Greening the green space: exploring the emergence of Canadian ecological literature through ecofeminist and ecocritical perspectives

Bondar, Alanna F. (2003) Greening the green space: exploring the emergence of Canadian ecological literature through ecofeminist and ecocritical perspectives. Doctoral (PhD) thesis, Memorial University of Newfoundland.

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According to Gaile McGregor, nature has largely been associated in Canada with a ''violent duality," that "is not accessible and [where] no mediation or reconciliation is possible." Faced with an unexpected, unexplainable, and unimaginable wilderness, Americans, Annette Kolodny theorizes, fantasized the pastoral ideal-that nurturing feminine landscape-into daily reality, while Canadians, according to Northrop Frye, Margaret Atwood, Tom Marshall, D. G. Jones, W. H. New, Coral Ann Howells, and McGregor, erased pastoral expectations, and replaced them with stories of disaster and survival. Margaret. Atwood explores "the North," within this tradition, as a place "hostile to white men, but alluring" (19), as a place explored, experienced, and colonized almost exclusively by men. Atwood challenges us to examine women's wilderness writing in relation to masculinist texts that paint Canadian landscape as "a sort of icy and savage femme fatale who will drive you crazy and claim you for her own." -- In compliance with Kolodny's theories of "pastoral impulse," Lawrence Buell's and Terry Gifford's "post-pastoral," and Murphy's "proto/ecological literature," Michael Branch theorizes how the "topological imperative" demonstrates an American "need to have a culture develop in the greatness of the landscape" (284). Canadians, in contrast, seem to have developed a 'topological departure.' Thus, for the Canadian scholar, ecocriticism poses many unique cultural and political complexities, and cannot be easily transplanted from Europe or America and applied to Canadian literature. Though Canadians write profusely about nature, in general, they do not reflect an eco-consciousness in a nature aesthetic that strives towards biotic community as Gary Snyder, W. S. Merwin, A. R. Ammons, and Wendell Berry have in the U.S.A. -- I believe that an ecological consciousness can be found in the Canadian literary tradition-in both theory and literature-but that its continued love/hate relationship with nature stems from an inability to think outside of, or even aspire beyond, inherited European conventions. Focusing on, though not limited to women writers, this study explores the ways in which ecofeminist writers-as those who identify with the marginalized position of nature in society, and are likewise, identified with a mysterious and feared wilderness-environment-revisit the human-nature dynamic through an emerging Canadian (proto)ecological literary sub-genre.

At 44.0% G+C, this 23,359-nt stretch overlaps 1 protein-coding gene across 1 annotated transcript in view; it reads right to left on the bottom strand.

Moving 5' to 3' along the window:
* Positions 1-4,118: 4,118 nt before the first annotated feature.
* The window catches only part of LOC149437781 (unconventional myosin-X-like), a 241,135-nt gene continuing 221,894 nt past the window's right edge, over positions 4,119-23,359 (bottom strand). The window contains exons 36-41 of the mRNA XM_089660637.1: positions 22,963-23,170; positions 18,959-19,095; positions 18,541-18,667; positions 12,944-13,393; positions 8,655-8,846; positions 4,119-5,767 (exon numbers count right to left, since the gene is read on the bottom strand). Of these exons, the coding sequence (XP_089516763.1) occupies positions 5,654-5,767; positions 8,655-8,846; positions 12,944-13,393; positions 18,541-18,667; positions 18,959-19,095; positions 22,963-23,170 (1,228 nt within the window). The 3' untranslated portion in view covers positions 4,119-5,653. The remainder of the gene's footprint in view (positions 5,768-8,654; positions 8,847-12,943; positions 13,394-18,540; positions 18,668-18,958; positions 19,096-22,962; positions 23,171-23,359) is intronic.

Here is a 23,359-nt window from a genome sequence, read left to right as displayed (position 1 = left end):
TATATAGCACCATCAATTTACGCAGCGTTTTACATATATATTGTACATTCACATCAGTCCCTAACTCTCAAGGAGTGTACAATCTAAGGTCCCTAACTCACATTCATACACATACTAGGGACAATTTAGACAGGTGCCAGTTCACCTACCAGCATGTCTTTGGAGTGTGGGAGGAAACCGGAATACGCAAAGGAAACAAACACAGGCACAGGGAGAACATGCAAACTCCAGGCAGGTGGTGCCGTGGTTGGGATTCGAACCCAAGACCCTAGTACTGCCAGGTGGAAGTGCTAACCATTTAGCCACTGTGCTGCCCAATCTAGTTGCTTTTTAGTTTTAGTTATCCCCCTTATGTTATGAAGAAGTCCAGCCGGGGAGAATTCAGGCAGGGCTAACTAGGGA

Item Type: Thesis (Doctoral (PhD))
Item ID: 10174
Additional Information: Bibliography: leaves 420-450.
Department(s): Humanities and Social Sciences, Faculty of > English Language and Literature
Date: 2003
Date Type: Submission
Library of Congress Subject Heading: Ecofeminism in literature; Ecology in literature.

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